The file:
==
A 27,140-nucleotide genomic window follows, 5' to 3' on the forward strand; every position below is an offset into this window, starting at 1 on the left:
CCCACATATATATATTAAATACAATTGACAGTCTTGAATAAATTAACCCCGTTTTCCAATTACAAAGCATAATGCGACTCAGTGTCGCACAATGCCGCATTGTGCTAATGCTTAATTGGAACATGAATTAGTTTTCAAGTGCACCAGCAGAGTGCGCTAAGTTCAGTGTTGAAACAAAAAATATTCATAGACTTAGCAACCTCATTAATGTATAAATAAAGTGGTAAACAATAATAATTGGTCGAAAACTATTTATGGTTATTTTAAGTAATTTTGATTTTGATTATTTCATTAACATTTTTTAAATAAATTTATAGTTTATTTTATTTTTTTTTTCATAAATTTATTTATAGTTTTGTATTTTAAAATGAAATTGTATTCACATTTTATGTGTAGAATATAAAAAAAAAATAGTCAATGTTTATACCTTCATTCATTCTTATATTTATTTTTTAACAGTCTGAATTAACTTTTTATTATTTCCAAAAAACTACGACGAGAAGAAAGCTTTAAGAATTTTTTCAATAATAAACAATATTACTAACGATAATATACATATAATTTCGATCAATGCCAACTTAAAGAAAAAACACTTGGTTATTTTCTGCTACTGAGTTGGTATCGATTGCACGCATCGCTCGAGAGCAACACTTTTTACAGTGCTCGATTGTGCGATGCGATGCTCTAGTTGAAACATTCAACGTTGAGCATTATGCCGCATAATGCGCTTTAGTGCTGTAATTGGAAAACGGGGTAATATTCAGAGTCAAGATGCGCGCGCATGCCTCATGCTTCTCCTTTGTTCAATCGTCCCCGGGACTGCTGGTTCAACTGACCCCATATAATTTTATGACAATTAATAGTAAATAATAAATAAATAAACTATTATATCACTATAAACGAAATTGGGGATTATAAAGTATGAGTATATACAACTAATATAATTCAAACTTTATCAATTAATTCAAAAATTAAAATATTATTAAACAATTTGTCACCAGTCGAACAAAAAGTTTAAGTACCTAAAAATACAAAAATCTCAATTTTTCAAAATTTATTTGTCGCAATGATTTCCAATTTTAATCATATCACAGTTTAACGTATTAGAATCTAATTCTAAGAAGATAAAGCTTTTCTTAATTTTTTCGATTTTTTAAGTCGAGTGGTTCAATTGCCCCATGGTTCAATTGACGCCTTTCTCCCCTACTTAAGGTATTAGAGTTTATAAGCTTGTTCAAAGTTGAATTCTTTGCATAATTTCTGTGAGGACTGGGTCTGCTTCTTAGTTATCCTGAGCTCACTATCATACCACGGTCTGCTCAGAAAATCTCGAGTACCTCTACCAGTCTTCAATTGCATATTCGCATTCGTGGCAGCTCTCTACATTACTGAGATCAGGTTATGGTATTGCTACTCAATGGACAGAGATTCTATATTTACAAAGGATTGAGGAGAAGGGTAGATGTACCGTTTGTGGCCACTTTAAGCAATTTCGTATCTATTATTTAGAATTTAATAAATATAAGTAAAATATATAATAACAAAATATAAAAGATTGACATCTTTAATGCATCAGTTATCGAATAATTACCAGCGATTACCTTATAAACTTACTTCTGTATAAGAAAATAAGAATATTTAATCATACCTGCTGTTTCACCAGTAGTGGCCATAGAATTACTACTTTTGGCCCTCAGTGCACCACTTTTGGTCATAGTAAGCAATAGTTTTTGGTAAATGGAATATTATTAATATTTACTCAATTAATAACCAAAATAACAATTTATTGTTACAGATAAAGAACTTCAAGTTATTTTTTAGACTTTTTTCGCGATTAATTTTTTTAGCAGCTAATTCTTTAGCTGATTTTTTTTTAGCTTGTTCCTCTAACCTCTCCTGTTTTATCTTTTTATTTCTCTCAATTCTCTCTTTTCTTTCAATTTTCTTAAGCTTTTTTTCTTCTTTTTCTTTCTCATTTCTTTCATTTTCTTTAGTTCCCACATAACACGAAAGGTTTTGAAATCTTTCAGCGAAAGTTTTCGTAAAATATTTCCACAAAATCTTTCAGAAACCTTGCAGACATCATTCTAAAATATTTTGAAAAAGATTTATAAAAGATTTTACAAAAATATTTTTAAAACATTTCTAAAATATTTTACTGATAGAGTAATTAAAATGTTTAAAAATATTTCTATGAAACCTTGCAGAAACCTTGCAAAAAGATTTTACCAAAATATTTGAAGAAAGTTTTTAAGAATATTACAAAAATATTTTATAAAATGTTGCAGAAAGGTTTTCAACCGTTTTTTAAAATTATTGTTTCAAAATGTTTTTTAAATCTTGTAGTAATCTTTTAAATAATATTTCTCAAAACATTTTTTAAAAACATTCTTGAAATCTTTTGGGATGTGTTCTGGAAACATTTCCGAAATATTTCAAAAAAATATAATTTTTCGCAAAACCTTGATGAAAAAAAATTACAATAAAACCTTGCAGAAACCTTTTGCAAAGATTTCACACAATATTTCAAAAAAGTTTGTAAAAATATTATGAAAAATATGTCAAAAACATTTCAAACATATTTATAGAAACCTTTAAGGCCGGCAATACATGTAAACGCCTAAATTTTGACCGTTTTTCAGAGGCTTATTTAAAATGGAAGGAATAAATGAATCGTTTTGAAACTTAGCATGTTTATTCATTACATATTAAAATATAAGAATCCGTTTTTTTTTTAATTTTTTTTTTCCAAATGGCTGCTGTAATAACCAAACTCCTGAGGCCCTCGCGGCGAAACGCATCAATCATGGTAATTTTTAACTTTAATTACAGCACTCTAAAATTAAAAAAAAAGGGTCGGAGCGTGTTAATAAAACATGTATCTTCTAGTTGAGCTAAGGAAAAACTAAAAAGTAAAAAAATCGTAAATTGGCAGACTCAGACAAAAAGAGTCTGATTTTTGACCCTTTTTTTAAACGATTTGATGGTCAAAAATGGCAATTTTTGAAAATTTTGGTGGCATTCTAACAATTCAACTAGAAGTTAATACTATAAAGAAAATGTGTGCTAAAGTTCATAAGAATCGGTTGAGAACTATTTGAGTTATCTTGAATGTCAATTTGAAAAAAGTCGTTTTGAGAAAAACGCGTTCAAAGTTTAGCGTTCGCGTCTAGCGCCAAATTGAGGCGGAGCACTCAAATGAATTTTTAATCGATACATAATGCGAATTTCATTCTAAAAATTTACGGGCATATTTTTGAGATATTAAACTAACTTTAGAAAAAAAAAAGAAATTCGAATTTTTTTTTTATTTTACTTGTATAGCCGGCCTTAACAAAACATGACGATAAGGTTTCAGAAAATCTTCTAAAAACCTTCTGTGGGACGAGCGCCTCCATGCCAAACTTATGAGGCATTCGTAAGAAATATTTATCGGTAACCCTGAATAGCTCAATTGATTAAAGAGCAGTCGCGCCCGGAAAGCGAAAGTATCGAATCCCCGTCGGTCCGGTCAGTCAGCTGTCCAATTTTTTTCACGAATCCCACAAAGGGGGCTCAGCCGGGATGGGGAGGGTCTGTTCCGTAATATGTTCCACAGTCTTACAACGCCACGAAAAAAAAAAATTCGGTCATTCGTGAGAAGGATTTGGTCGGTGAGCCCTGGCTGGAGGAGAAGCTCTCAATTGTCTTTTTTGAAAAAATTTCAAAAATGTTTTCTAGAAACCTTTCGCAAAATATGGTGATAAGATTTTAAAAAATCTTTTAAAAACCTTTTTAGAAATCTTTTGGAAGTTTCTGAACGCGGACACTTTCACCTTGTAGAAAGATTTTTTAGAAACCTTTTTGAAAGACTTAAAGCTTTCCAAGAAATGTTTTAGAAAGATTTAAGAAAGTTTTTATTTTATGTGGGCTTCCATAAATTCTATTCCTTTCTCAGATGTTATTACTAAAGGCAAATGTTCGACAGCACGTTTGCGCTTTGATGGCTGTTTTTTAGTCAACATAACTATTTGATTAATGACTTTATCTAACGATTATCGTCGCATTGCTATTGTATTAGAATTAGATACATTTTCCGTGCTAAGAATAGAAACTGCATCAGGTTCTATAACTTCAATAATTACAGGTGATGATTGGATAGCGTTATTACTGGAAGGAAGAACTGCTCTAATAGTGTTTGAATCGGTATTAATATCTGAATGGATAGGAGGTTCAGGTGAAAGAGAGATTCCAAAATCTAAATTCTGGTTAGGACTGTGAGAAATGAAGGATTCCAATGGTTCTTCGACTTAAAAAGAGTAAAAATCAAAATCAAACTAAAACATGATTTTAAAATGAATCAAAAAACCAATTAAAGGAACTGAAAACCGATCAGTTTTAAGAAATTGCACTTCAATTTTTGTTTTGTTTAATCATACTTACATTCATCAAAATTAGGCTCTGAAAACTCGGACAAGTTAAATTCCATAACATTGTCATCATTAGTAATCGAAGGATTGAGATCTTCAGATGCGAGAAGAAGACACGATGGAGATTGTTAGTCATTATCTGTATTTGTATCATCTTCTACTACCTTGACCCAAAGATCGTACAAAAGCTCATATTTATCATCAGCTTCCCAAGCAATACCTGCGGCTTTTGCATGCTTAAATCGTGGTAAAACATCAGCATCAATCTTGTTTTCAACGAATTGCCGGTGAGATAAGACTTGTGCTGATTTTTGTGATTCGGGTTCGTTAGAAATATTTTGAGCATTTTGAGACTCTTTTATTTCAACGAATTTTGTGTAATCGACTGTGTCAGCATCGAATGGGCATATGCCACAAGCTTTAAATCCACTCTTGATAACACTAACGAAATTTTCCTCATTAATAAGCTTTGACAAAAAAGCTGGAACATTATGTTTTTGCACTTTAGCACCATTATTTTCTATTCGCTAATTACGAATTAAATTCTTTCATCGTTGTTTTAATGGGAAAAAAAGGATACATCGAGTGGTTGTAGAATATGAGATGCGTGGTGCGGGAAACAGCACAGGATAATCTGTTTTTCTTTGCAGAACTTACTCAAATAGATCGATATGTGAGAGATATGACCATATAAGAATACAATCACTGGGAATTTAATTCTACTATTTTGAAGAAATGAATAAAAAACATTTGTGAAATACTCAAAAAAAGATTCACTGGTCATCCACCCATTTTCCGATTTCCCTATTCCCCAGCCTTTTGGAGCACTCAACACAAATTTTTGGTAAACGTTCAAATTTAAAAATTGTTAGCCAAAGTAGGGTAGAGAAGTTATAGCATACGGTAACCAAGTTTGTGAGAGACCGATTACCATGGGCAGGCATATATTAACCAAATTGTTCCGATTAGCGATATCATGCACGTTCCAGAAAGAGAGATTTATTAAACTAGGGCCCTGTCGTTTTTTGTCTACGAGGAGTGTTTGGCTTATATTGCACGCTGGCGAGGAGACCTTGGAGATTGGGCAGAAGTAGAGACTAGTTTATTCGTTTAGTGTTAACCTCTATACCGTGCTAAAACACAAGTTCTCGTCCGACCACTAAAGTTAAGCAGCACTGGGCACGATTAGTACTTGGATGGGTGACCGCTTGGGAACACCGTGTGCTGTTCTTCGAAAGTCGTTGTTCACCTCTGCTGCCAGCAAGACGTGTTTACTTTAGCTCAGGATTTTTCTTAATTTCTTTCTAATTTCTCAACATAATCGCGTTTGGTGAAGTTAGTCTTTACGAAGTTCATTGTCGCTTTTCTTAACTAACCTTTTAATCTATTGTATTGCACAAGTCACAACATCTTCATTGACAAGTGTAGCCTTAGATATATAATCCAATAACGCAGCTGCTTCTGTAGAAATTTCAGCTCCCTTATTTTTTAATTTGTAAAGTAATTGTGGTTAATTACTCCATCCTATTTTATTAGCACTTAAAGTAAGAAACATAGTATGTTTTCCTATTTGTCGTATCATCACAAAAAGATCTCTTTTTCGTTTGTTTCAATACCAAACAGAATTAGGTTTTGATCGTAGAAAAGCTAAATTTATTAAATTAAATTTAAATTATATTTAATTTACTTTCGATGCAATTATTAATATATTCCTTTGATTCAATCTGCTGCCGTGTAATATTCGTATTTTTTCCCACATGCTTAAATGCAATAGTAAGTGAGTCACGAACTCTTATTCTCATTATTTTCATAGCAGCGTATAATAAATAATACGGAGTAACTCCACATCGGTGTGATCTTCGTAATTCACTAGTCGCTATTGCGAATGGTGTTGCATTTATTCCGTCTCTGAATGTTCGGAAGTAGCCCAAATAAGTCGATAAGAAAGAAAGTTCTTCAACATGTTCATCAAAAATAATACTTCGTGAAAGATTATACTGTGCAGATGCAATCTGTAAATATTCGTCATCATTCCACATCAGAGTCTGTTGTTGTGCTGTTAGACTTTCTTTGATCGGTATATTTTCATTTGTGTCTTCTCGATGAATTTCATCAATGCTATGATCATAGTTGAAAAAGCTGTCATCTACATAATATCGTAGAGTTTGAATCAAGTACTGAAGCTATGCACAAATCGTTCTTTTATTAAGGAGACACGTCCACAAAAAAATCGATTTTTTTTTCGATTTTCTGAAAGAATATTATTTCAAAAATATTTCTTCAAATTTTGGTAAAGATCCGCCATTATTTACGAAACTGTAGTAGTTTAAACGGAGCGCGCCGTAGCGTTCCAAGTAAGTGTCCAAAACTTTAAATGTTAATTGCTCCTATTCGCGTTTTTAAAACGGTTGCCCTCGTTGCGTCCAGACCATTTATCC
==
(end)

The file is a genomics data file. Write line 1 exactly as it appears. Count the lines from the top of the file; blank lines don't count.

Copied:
A 27,140-nucleotide genomic window follows, 5' to 3' on the forward strand; every position below is an offset into this window, starting at 1 on the left: